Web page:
1823 Case Study: Failure to Diagnose Brain Injury in ER | Harry S. Cohen & Associates

Failure to Diagnose Brain Injury in ER

Filed under Emergency Room, Brain Injuries

The Bergman Case

In this case, we represented Mr. Bergman, an elderly gentleman, who fell on the front steps of his home. He was taken to the hospital where he was treated by an Emergency Room doctor.

After his exam, the E.R. doctor noted that Mr. Bergman was very confused, that he suffered an “egg sized” hematoma (a collection of blood, generally the result of hemorrhage) to his scalp, and that he was on Coumadin, a blood thinning medication. Despite this, the E.R. doctor did not feel that Mr. Bergman’s condition merited a CT scan, an MRI, or any other diagnostic test to evaluate the extent of the head injury, nor did the E.R. doctor admit Mr. Bergman for extended observation. Instead, Mr. Bergman was sent home.

The following day, Mr. Bergman experienced a severe headache, sharp pain in his right eye and forehead, nausea, vomiting, nasal drainage, and an increase in his confusion. Mr. Bergman was immediately taken to the hospital where he began to experience seizures. A CT scan revealed a massive right subdural hematoma. Mr. Bergman required intubation to preserve his airways and was then transferred to another hospital for surgical removal of the subdural hematoma.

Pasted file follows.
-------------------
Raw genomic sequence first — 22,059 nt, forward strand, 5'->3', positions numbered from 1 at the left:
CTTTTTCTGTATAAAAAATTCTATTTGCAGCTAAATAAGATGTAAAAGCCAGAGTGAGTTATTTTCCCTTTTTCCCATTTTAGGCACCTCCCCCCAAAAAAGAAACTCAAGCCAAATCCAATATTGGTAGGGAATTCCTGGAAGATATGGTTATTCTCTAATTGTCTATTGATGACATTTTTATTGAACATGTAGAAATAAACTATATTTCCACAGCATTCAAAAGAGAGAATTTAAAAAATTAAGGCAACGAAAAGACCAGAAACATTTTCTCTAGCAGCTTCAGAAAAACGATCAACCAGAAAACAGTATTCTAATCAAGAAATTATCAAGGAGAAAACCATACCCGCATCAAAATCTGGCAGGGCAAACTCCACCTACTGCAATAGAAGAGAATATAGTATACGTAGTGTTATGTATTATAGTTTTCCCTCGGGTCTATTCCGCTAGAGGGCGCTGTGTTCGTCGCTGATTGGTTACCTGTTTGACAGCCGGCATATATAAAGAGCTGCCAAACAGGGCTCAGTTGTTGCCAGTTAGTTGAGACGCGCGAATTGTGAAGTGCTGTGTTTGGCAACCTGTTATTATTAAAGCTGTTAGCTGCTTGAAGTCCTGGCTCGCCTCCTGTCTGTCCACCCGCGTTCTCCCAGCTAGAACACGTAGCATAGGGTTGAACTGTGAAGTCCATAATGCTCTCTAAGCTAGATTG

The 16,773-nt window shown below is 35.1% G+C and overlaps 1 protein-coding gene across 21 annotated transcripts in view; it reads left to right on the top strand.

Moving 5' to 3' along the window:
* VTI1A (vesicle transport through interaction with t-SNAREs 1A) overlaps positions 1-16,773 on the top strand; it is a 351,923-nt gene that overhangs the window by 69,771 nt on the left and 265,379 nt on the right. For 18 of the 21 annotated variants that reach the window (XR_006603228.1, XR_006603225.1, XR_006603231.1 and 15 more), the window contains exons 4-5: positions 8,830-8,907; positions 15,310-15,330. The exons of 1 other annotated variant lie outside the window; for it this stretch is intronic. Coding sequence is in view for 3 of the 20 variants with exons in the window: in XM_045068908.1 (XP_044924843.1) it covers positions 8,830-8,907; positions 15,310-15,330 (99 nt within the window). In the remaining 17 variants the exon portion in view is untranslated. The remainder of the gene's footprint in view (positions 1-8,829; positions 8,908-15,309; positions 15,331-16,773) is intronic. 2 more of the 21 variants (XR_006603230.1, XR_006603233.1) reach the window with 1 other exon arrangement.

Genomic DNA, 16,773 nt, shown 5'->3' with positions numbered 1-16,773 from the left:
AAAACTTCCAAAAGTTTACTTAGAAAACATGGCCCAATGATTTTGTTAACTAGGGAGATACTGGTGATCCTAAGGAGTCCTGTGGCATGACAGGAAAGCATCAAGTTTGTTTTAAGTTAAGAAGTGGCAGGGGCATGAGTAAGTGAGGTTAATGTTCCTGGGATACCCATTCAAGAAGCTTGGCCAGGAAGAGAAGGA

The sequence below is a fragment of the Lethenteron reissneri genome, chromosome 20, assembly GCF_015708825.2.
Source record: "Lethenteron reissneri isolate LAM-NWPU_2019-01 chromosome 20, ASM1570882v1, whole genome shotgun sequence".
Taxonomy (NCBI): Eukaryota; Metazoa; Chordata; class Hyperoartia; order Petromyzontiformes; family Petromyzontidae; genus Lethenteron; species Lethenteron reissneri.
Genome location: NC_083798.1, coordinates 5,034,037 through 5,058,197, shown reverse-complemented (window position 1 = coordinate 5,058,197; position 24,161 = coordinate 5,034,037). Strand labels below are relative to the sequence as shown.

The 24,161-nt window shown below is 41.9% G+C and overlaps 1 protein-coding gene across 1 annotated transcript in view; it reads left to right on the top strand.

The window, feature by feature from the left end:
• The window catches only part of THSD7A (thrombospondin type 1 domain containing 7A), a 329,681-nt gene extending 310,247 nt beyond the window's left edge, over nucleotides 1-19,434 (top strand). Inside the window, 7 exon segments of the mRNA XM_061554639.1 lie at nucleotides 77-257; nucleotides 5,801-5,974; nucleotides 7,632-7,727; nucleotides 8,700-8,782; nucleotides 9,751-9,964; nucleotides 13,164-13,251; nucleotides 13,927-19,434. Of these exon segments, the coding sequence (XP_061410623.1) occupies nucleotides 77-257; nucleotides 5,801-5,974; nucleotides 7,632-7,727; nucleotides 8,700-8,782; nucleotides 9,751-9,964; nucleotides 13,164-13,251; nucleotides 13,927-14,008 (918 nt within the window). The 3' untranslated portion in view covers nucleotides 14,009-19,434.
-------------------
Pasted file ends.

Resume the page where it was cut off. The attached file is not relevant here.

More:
Expert physicians opined that the E.R. was negligent for failing to appreciate Mr. Bergman’s injury and by failing to order the appropriate diagnostic tests. Had the E.R. complied with the standard of care, Mr. Bergman’s brain bleed would have been discovered and treated during the initial visit. Unfortunately, as a result of the delay, Mr. Bergman’s brain injury left him with permanent impairment of his mental status, impaired mobility, permanent impairment of his musculoskeletal system, speech impairment, a permanent feeding tube, loss of bladder control, and paralysis.

The case settled for a substantial amount of money.

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Publisher: Harry S. Cohen and Associates, P.C.